Stop Using Self Care as a Flex: A Competition of Trauma

Jazmyn Hill, Reporter

Sometimes people just need a listening ear, rather than an unwelcome comeback to make one’s issue seem insignificant.

As a society, we should be tired of others taking our time of need as a chance to shine a light on their own problems. In this case, the lack of empathy may be a cry for help, but for the most part, the actions are quite agitating-especially when no one asked for them

Friends and Family Do it Too

“I was just really upset at some point and my friend came across and was like, ‘you can’t be upset about this. I am more upset about it’,”  junior Shea Metzgar said.

As if the situation wasn’t unfortunate enough, usually the ones who engage in such a foul competition happen to be those whom we are close with. Thia status, this does not make it okay in any way, shape, or form to disregard the feelings of another person. If anything, this amplifies 10x over.

Lying for the Sake of Attention

“One time I was telling some people I almost died at age 2, [that] it was a close call [and] I was in the hospital for 2 weeks [with] a bunch of stuff going on,” junior Blake Behitter said. “One of the people I told came back and tried to one-up me, saying he was in a nasty car accident and was in the hospital, broke some bones and had a concussion, but the whole thing was a lie.”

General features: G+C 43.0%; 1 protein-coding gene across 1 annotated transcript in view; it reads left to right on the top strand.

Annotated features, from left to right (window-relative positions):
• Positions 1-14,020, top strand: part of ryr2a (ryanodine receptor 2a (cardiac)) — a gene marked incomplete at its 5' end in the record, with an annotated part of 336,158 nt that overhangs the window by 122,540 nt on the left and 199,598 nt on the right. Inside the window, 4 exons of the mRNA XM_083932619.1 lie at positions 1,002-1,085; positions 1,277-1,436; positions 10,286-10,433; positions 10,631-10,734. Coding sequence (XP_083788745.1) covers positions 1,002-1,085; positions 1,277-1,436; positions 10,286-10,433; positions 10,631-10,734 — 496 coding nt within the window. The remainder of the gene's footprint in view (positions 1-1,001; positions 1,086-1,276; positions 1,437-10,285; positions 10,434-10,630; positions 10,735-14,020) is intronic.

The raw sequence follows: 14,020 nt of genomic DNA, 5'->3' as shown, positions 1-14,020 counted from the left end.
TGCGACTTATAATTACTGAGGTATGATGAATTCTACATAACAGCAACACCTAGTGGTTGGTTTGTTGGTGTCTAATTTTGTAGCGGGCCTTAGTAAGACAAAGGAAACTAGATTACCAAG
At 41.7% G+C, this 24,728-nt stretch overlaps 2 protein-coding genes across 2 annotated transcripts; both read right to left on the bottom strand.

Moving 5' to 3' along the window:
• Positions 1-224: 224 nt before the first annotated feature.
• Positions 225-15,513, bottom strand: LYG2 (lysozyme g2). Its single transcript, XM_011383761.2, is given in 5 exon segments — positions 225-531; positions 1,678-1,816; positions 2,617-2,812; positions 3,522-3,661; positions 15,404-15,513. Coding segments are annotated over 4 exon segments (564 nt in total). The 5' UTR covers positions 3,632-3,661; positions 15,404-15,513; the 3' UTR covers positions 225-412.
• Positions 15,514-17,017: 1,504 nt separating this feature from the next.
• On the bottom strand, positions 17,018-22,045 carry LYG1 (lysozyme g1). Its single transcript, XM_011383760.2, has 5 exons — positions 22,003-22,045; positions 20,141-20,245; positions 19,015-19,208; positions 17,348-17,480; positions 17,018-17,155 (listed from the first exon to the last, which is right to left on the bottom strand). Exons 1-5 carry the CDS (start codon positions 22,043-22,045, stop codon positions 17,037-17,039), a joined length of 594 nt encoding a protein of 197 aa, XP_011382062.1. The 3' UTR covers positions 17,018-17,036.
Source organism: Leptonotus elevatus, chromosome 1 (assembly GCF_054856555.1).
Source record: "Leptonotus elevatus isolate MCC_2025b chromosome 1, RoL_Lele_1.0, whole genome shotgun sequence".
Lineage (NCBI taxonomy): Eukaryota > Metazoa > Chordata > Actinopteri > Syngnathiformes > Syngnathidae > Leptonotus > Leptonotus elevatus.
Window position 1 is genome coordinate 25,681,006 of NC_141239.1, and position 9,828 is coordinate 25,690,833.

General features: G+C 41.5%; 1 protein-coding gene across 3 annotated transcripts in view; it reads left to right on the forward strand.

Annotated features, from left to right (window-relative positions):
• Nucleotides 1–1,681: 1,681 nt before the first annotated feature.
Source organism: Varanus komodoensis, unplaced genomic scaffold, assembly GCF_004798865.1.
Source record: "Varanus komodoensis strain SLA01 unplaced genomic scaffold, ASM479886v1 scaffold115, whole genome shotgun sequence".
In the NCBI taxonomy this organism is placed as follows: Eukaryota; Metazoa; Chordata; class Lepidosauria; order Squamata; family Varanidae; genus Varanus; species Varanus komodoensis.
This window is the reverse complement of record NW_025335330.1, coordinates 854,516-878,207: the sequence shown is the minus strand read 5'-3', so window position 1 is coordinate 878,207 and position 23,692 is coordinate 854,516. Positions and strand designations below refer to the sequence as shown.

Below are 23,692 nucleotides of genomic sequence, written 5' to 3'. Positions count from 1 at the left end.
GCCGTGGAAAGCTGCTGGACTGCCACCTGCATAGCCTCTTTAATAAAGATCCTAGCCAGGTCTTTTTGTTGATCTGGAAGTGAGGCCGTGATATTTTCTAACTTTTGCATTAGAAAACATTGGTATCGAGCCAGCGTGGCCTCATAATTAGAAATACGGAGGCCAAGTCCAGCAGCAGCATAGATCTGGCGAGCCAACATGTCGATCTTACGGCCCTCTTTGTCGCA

Turning a request for help, into a competition for sadness  is an inexcusable lack of empathy.

This is exactly why teens as a whole close themselves off from others, because instead of listening, society tends to do everything in their power to shift the attention to themselves, rather than listening to the needs of others.

A Cry For Help

There is a controversial subject regarding a matter that many also find to be agitating: taking their feelings to social media. From crying videos to the classic “Don’t Hit Me Up,” many believe that posting about the issues we are facing is simply attention seeking. It is everything but. Whether the follower count is large or small, it takes a lot of courage to reveal to the world how one is feeling. In this day and age, teens turn to technology as a form of comfort.

Life is not always fair, and not everyone has someone to turn to in their time of need. So what do we do? We post such things in hopes of someone taking the time to be there for us.

 The solution? 

Wentzville students need to begin developing a more dependable society, one where others are not afraid or reluctant to express their feelings. Especially when the action they are dreading – sharing our story – happens to become a competition of who has the worst life, mental state, or any other, we need to stop and listen.

Stop. Listen. Help. Don’t make it a competition.